Here are the tools you need:
- Utility knife with a sharp long blade
- Some sort of a saw. I used a Japanese saw, but a regular saw will do.
- Rasp or a surform
- Foam sanding block - cut this from a block of foam. Make it wider than the width of the deck, and glue 100 grit sandpaper or stick grip tape to one side
- pencil or black marker
- A straight edge like a combination square or 12" ruler
The mold can be made out of foam, mdf or other stable and shapeable materials. The denser the material, the more it will hold up over multiple pressings, but the harder it will be to shape.
Let's get started:
Set the blade of the utility knife just above the depth of the side profile line and make a series of cuts across the foam, about 1" apart.
You can see the cuts I made on the tail of the deck in this photo. Make sure you do not cut below the profile line. Using a saw cut above the profile line as shown. If you don’t have a saw, the utility knife blade will work as well, turned on it’s edge.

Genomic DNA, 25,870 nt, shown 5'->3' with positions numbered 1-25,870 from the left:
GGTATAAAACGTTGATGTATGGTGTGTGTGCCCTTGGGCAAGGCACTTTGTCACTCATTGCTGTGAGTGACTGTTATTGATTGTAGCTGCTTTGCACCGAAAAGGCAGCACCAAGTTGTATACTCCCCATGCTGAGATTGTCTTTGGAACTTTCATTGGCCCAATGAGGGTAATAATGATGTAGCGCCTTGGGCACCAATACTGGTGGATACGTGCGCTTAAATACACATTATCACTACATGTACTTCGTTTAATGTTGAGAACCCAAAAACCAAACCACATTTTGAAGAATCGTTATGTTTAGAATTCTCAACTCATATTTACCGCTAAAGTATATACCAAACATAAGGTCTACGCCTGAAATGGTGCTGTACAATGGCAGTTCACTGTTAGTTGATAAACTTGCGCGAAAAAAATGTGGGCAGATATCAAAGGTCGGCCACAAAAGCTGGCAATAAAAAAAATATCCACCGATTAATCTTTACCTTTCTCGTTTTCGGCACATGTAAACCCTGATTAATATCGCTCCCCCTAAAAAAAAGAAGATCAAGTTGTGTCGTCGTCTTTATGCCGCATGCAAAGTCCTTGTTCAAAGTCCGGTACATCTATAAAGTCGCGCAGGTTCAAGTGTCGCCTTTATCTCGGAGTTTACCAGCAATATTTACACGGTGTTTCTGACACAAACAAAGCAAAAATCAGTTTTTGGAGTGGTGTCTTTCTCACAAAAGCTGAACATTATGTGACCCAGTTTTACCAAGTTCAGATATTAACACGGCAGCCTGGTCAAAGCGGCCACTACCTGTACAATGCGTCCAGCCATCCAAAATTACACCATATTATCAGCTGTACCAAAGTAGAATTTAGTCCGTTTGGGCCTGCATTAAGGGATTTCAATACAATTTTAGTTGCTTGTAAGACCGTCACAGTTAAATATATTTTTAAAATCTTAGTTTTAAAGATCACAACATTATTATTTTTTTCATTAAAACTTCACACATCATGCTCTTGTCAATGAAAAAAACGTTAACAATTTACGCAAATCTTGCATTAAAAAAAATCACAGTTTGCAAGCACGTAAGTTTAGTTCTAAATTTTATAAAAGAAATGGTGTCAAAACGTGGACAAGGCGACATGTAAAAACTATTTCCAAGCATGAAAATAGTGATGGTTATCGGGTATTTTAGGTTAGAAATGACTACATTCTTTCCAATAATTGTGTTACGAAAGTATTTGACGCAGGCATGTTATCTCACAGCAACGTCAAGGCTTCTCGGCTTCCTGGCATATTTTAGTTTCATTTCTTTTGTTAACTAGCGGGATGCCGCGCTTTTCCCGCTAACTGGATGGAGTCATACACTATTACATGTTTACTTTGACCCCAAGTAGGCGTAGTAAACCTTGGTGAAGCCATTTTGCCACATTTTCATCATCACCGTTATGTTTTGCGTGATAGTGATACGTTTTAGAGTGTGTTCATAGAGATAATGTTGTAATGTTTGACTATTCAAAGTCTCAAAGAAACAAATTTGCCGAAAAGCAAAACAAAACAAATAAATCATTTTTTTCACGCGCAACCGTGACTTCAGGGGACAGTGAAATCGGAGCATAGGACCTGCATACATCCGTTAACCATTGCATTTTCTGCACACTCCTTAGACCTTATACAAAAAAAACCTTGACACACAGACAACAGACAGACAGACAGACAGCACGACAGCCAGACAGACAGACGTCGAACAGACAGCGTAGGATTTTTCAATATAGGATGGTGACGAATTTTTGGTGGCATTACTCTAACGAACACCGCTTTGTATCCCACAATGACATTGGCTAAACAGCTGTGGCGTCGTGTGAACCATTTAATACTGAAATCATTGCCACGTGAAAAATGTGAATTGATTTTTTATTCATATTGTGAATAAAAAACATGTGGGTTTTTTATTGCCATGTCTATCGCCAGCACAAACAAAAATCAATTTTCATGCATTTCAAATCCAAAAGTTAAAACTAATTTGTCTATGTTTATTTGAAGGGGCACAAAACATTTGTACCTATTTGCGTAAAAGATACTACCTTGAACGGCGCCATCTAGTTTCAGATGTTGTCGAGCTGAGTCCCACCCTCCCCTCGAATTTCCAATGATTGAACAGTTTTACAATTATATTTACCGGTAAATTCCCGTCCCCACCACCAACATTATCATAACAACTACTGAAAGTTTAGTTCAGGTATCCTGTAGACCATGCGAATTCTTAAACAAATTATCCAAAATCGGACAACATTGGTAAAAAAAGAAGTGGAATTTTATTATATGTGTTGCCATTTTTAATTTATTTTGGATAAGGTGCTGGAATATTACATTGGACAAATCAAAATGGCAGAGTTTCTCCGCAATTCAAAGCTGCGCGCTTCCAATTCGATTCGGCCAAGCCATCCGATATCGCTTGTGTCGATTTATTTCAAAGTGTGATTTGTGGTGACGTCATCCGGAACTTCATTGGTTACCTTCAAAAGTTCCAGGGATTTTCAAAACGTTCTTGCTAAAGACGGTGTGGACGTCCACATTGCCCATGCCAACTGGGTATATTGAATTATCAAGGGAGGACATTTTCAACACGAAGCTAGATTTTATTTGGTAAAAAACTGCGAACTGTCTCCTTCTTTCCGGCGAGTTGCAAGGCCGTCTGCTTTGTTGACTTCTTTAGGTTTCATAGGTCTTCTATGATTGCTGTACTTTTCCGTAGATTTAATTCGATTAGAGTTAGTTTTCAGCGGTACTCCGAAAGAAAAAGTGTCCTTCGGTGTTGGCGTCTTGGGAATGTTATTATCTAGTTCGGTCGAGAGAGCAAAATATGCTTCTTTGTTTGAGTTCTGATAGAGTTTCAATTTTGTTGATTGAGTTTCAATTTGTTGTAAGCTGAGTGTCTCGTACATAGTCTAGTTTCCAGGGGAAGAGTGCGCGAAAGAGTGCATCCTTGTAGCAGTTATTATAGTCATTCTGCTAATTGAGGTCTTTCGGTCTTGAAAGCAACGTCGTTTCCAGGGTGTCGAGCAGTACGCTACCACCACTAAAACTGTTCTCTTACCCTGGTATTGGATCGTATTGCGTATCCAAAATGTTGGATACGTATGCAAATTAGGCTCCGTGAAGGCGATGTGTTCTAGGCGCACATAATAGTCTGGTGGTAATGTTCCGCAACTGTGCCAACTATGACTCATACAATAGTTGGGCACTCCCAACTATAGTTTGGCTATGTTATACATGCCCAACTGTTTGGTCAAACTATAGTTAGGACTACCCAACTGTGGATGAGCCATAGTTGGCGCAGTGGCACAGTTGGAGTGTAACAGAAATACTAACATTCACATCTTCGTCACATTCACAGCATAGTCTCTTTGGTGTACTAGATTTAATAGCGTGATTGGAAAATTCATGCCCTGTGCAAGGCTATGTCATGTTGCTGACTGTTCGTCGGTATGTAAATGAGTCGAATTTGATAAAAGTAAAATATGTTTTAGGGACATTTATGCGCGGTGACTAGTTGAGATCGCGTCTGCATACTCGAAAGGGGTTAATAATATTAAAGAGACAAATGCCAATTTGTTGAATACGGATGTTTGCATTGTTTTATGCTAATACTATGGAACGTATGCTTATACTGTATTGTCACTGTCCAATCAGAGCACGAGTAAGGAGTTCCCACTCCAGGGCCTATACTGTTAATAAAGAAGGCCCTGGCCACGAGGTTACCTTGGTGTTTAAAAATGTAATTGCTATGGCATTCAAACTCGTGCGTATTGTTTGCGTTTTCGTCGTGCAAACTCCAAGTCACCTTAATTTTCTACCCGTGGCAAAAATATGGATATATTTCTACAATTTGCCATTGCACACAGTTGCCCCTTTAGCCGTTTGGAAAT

Remove the excess pieces of foam.
A little messy looking but don’t worry, you will be smoothing this out with the sanding block.
Step 2: Concave
Important: Keep this profile FLAT between the two lines. Vacuum veneering works best when the mold planes are flat. A progressive curve is much harder for the vacuum process to bend veneer over.
Because the deck is inset into the foam about 1", you will have to extend the top line to the edge to make an even curve. Feather the edge with the surform.
Here is what it should look like when finished. Remember to not go past the lines and keep the concave flat and not rounded. Use your straight edge to check this from time to time.
Step 3: Sand Smooth
Sand only cross ways across the mold, (90 degrees to the length of the deck) to keep the planes flat.
Again, do not sand below the template lines on either side of the mold. This will ensure a flat and straight profile.
Remember to check with your straight edge frequently to ensure you are making flat planes.
Finish your surformed concaves by sanding to the line and no more. It is easy to go too far. Both sides of the mold should look the same
Here is the finished mold with nose, tail and concaves shaped uniformly. You can still see the drawn template lines.
Step 4: Ready to Press!
These steps apply to almost any deck shape you want to build.
Here are a few pictures of the pressing and of my final deck.
Courtesy of Ted from Roarockit